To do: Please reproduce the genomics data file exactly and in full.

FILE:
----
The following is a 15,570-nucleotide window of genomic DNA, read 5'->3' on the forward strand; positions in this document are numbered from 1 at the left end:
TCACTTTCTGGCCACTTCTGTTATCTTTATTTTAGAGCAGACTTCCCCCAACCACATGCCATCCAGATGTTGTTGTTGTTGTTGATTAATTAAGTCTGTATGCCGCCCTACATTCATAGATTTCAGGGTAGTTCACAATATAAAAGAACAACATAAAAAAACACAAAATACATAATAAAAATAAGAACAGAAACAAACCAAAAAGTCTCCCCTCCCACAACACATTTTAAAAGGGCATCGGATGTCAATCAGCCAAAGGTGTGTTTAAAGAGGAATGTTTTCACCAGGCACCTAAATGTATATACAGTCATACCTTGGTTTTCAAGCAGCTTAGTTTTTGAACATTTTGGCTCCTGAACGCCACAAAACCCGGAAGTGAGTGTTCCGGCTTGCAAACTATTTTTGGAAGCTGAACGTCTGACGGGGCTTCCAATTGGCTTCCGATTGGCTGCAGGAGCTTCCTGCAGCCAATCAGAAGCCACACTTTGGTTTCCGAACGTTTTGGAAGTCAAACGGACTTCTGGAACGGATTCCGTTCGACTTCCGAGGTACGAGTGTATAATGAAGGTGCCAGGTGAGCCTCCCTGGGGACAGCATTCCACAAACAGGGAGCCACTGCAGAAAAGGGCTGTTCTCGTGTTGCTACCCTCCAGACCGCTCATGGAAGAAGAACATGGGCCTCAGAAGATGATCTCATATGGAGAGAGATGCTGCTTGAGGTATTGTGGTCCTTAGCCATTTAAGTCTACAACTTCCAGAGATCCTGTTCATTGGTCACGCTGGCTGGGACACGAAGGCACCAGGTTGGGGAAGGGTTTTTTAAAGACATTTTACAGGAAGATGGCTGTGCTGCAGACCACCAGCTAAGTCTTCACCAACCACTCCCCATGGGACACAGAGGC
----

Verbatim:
The following is a 15,570-nucleotide window of genomic DNA, read 5'->3' on the forward strand; positions in this document are numbered from 1 at the left end:
TCACTTTCTGGCCACTTCTGTTATCTTTATTTTAGAGCAGACTTCCCCCAACCACATGCCATCCAGATGTTGTTGTTGTTGTTGATTAATTAAGTCTGTATGCCGCCCTACATTCATAGATTTCAGGGTAGTTCACAATATAAAAGAACAACATAAAAAAACACAAAATACATAATAAAAATAAGAACAGAAACAAACCAAAAAGTCTCCCCTCCCACAACACATTTTAAAAGGGCATCGGATGTCAATCAGCCAAAGGTGTGTTTAAAGAGGAATGTTTTCACCAGGCACCTAAATGTATATACAGTCATACCTTGGTTTTCAAGCAGCTTAGTTTTTGAACATTTTGGCTCCTGAACGCCACAAAACCCGGAAGTGAGTGTTCCGGCTTGCAAACTATTTTTGGAAGCTGAACGTCTGACGGGGCTTCCAATTGGCTTCCGATTGGCTGCAGGAGCTTCCTGCAGCCAATCAGAAGCCACACTTTGGTTTCCGAACGTTTTGGAAGTCAAACGGACTTCTGGAACGGATTCCGTTCGACTTCCGAGGTACGAGTGTATAATGAAGGTGCCAGGTGAGCCTCCCTGGGGACAGCATTCCACAAACAGGGAGCCACTGCAGAAAAGGGCTGTTCTCGTGTTGCTACCCTCCAGACCGCTCATGGAAGAAGAACATGGGCCTCAGAAGATGATCTCATATGGAGAGAGATGCTGCTTGAGGTATTGTGGTCCTTAGCCATTTAAGTCTACAACTTCCAGAGATCCTGTTCATTGGTCACGCTGGCTGGGACACGAAGGCACCAGGTTGGGGAAGGGTTTTTTAAAGACATTTTACAGGAAGATGGCTGTGCTGCAGACCACCAGCTAAGTCTTCACCAACCACTCCCCATGGGACACAGAGGC